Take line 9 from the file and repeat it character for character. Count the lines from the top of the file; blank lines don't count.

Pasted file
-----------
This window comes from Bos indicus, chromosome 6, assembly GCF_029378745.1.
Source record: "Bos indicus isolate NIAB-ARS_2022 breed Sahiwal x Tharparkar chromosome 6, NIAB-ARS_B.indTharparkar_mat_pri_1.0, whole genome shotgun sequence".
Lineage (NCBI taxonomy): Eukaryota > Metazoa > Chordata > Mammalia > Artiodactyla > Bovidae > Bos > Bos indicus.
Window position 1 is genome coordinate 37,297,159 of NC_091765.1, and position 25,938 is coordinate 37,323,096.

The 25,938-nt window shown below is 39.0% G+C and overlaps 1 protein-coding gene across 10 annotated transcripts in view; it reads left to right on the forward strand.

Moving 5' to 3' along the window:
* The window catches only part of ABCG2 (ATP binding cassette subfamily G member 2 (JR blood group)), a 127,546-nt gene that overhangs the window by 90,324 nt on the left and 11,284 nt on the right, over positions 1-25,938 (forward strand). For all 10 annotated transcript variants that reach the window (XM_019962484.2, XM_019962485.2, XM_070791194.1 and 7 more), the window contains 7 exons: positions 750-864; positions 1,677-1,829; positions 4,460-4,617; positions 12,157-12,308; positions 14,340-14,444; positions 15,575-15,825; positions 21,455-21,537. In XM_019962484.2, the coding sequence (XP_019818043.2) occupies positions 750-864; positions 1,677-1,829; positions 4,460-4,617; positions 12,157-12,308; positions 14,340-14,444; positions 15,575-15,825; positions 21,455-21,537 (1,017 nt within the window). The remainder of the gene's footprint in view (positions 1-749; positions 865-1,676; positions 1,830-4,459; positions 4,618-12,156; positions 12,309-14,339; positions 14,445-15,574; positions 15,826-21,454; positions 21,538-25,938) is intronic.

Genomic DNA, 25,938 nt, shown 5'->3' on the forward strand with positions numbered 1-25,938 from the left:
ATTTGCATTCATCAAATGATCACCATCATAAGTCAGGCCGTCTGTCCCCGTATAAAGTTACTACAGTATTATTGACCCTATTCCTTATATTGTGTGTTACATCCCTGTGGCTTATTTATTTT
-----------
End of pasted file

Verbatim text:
ATTTGCATTCATCAAATGATCACCATCATAAGTCAGGCCGTCTGTCCCCGTATAAAGTTACTACAGTATTATTGACCCTATTCCTTATATTGTGTGTTACATCCCTGTGGCTTATTTATTTT